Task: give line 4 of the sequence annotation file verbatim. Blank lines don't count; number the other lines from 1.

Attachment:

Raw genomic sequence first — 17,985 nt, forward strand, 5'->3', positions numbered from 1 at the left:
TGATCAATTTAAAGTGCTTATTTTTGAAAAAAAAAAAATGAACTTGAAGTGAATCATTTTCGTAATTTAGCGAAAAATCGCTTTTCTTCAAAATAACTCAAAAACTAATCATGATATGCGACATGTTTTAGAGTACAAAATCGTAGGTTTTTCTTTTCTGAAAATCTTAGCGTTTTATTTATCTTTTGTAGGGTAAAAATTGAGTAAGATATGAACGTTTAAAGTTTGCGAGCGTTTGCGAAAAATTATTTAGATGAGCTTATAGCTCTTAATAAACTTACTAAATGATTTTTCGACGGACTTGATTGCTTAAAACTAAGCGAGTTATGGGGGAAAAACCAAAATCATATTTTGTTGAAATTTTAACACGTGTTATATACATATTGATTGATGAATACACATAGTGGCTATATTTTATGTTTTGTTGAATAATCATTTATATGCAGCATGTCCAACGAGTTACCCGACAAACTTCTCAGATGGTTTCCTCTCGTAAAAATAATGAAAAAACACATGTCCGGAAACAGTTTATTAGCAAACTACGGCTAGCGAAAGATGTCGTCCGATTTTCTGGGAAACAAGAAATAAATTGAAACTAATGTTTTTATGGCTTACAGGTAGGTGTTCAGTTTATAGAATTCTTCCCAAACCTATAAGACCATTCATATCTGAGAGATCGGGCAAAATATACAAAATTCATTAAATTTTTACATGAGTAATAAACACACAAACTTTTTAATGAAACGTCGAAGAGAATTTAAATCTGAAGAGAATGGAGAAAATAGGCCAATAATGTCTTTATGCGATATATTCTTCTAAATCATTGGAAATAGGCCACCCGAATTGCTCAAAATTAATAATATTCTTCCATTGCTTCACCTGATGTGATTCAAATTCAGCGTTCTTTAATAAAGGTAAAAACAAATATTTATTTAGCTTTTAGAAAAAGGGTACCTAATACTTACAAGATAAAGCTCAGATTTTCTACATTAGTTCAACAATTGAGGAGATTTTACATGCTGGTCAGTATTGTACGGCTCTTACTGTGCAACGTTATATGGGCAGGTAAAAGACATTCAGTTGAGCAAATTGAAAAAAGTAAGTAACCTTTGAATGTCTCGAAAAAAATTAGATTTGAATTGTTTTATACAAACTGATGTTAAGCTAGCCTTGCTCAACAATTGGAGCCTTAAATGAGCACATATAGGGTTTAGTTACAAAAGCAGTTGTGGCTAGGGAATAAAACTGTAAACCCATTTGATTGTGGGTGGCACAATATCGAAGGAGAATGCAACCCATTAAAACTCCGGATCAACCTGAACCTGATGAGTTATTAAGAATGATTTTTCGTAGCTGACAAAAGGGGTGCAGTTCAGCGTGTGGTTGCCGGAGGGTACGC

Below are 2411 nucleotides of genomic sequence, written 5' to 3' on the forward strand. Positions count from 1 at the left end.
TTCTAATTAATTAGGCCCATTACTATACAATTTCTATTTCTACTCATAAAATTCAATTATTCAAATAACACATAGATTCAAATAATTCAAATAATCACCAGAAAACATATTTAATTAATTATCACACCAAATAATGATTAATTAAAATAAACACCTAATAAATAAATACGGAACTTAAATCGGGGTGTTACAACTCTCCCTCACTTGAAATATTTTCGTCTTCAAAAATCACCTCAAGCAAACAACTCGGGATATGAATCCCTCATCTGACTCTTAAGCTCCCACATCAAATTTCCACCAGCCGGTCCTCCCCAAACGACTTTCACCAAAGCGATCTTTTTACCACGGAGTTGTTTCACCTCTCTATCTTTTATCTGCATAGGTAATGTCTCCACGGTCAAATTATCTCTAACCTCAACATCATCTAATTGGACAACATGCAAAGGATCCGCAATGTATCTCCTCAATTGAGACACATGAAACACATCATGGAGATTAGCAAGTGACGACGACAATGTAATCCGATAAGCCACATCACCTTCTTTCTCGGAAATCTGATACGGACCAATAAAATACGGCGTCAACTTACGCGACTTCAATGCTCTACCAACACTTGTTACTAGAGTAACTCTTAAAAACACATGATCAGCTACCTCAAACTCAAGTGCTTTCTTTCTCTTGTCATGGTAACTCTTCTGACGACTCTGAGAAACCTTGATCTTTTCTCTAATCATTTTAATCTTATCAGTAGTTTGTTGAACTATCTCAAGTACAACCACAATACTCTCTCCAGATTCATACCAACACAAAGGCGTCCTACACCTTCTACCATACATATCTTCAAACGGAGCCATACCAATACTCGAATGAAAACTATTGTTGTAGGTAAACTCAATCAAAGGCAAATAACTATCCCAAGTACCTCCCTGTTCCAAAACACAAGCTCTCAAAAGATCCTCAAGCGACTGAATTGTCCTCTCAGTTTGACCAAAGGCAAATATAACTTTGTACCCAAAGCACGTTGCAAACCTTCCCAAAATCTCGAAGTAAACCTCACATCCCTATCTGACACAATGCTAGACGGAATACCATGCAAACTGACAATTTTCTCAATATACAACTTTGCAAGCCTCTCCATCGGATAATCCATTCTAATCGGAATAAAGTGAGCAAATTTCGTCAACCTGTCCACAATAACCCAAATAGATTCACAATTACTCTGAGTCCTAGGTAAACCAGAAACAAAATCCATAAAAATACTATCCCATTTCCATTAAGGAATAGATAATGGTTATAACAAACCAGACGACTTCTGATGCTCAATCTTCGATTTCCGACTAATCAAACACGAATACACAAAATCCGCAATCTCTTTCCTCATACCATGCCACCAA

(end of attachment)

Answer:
TTCTAATTAATTAGGCCCATTACTATACAATTTCTATTTCTACTCATAAAATTCAATTATTCAAATAACACATAGATTCAAATAATTCAAATAATCACCAGAAAACATATTTAATTAATTATCACACCAAATAATGATTAATTAAAATAAACACCTAATAAATAAATACGGAACTTAAATCGGGGTGTTACAACTCTCCCTCACTTGAAATATTTTCGTCTTCAAAAATCACCTCAAGCAAACAACTCGGGATATGAATCCCTCATCTGACTCTTAAGCTCCCACATCAAATTTCCACCAGCCGGTCCTCCCCAAACGACTTTCACCAAAGCGATCTTTTTACCACGGAGTTGTTTCACCTCTCTATCTTTTATCTGCATAGGTAATGTCTCCACGGTCAAATTATCTCTAACCTCAACATCATCTAATTGGACAACATGCAAAGGATCCGCAATGTATCTCCTCAATTGAGACACATGAAACACATCATGGAGATTAGCAAGTGACGACGACAATGTAATCCGATAAGCCACATCACCTTCTTTCTCGGAAATCTGATACGGACCAATAAAATACGGCGTCAACTTACGCGACTTCAATGCTCTACCAACACTTGTTACTAGAGTAACTCTTAAAAACACATGATCAGCTACCTCAAACTCAAGTGCTTTCTTTCTCTTGTCATGGTAACTCTTCTGACGACTCTGAGAAACCTTGATCTTTTCTCTAATCATTTTAATCTTATCAGTAGTTTGTTGAACTATCTCAAGTACAACCACAATACTCTCTCCAGATTCATACCAACACAAAGGCGTCCTACACCTTCTACCATACATATCTTCAAACGGAGCCATACCAATACTCGAATGAAAACTATTGTTGTAGGTAAACTCAATCAAAGGCAAATAACTATCCCAAGTACCTCCCTGTTCCAAAACACAAGCTCTCAAAAGATCCTCAAGCGACTGAATTGTCCTCTCAGTTTGACCAAAGGCAAATATAACTTTGTACCCAAAGCACGTTGCAAACCTTCCCAAAATCTCGAAGTAAACCTCACATCCCTATCTGACACAATGCTAGACGGAATACCATGCAAACTGACAATTTTCTCAATATACAACTTTGCAAGCCTCTCCATCGGATAATCCATTCTAATCGGAATAAAGTGAGCAAATTTCGTCAACCTGTCCACAATAACCCAAATAGATTCACAATTACTCTGAGTCCTAGGTAAACCAGAAACAAAATCCATAAAAATACTATCCCATTTCCATTAAGGAATAGATAATGGTTATAACAAACCAGACGACTTCTGATGCTCAATCTTCGATTTCCGACTAATCAAACACGAATACACAAAATCCGCAATCTCTTTCCTCATACCATGCCACCAA